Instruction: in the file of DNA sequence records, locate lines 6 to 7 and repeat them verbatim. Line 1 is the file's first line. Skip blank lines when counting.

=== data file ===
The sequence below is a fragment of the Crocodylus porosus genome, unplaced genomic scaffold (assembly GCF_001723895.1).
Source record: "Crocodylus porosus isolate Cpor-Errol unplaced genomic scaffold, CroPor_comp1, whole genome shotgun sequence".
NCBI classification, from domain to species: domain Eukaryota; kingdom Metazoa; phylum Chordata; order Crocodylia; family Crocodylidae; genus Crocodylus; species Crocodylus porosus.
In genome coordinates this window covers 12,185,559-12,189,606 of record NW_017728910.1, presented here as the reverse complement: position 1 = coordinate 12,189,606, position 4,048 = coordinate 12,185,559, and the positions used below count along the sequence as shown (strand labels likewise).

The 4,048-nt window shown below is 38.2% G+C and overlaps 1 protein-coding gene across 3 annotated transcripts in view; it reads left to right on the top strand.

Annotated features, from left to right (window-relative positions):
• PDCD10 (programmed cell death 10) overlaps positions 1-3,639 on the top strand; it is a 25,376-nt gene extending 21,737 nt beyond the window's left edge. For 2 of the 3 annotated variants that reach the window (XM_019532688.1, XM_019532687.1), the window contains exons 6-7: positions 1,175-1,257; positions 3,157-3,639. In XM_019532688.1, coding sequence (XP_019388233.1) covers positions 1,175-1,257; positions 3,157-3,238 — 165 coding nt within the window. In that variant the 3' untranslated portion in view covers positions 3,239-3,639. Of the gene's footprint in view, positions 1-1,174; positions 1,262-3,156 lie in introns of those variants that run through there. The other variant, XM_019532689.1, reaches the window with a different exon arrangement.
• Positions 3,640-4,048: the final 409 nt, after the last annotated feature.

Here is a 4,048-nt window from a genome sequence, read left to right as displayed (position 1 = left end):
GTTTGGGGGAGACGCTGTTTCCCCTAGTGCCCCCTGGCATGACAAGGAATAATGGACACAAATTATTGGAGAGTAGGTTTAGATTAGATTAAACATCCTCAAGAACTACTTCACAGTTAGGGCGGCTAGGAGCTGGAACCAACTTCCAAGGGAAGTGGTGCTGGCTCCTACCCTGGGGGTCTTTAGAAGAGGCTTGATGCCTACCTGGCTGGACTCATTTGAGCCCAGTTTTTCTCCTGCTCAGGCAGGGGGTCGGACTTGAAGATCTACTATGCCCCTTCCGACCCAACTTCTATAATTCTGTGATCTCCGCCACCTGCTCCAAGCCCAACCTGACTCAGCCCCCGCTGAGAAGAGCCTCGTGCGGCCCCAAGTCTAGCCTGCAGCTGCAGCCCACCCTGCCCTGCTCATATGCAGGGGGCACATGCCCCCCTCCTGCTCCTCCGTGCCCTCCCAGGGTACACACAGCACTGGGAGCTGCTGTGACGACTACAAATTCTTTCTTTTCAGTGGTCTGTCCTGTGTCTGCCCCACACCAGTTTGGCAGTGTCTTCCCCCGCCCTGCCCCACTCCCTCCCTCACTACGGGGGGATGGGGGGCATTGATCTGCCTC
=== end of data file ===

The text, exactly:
Annotated features, from left to right (window-relative positions):
• PDCD10 (programmed cell death 10) overlaps positions 1-3,639 on the top strand; it is a 25,376-nt gene extending 21,737 nt beyond the window's left edge. For 2 of the 3 annotated variants that reach the window (XM_019532688.1, XM_019532687.1), the window contains exons 6-7: positions 1,175-1,257; positions 3,157-3,639. In XM_019532688.1, coding sequence (XP_019388233.1) covers positions 1,175-1,257; positions 3,157-3,238 — 165 coding nt within the window. In that variant the 3' untranslated portion in view covers positions 3,239-3,639. Of the gene's footprint in view, positions 1-1,174; positions 1,262-3,156 lie in introns of those variants that run through there. The other variant, XM_019532689.1, reaches the window with a different exon arrangement.